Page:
Waste Reduction, Or Waste Prevention

1298 Words6 Pages
Kyle Yue
Engineering 1 T.4, P.3/4
29 April 2015
Technology Sector Report
Waste reduction, or waste prevention, is critical in today’s growing world population. In a society with so many people, and an ever-growing population, resources need to be saved and used sparingly. Waste reduction is a method of managing the waste created and how it is disposed of. Waste reduction means that less waste is produced, which equals less waste removal costs, and helps keep the environment clean. Waste reduction can be achieved through the using of less plastic and other similar materials that get thrown into landfills, and by using every-day, reusable objects, such as water bottles and silverware, instead of plastic bottles and plastic utensils.
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Granulators are similar to grinders, but they take already-reduced pieces of material and make the pieces even smaller, allowing recycling these once-large pieces of wood to be a lot easier. A more unique method is to use a compactor which compresses waste so that the waste takes up a smaller area, and therefore, less space. Compactors are used at recycling centers and junkyards to reduce the area that solid waste takes up.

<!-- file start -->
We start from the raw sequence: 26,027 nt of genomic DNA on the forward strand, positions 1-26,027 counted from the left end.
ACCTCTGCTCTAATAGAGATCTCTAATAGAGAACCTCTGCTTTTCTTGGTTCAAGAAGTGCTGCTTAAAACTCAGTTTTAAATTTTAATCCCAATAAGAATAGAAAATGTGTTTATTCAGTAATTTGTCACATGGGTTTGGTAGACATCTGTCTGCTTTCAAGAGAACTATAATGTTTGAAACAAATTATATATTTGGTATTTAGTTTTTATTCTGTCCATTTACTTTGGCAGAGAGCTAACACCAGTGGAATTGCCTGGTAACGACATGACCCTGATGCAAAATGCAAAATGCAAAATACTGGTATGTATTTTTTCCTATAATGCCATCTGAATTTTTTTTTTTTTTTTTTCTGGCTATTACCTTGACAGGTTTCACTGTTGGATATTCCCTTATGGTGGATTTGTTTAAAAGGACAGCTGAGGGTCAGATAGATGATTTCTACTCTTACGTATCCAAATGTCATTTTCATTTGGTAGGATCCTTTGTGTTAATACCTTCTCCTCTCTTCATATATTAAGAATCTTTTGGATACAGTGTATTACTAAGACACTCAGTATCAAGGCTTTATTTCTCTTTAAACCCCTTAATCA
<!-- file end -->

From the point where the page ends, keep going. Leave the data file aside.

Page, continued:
The idea of waste reduction began long before modern machines were put to use. In 1908, A.A. Low created the first paper shredder: the “Waste Paper Receptacle” but was never put to commercial manufacturing because he never had the incentive to do so. The first paper shredder put to sale actually came in 1936, when German Adolf Ehinger produced the first commercial paper shredder. In 1921, the world’s first geothermal power plant was built in California. In 1965, the first federal solid waste management law, the Solid Waste Disposal Act, was authorized by Congress. On April 22, 1970, the U.S. celebrated the first annual Earth Day. Later that year, the United States Environmental Protection Agency (EPA) was created. In 1972, Washington state started the first buy-back recycling center, accepting newspapers, beer bottles, and aluminum cans. This buy-back recycling center led to the ones that would give people money for their recyclable products, giving people an incentive to recycle more often. The U.S.
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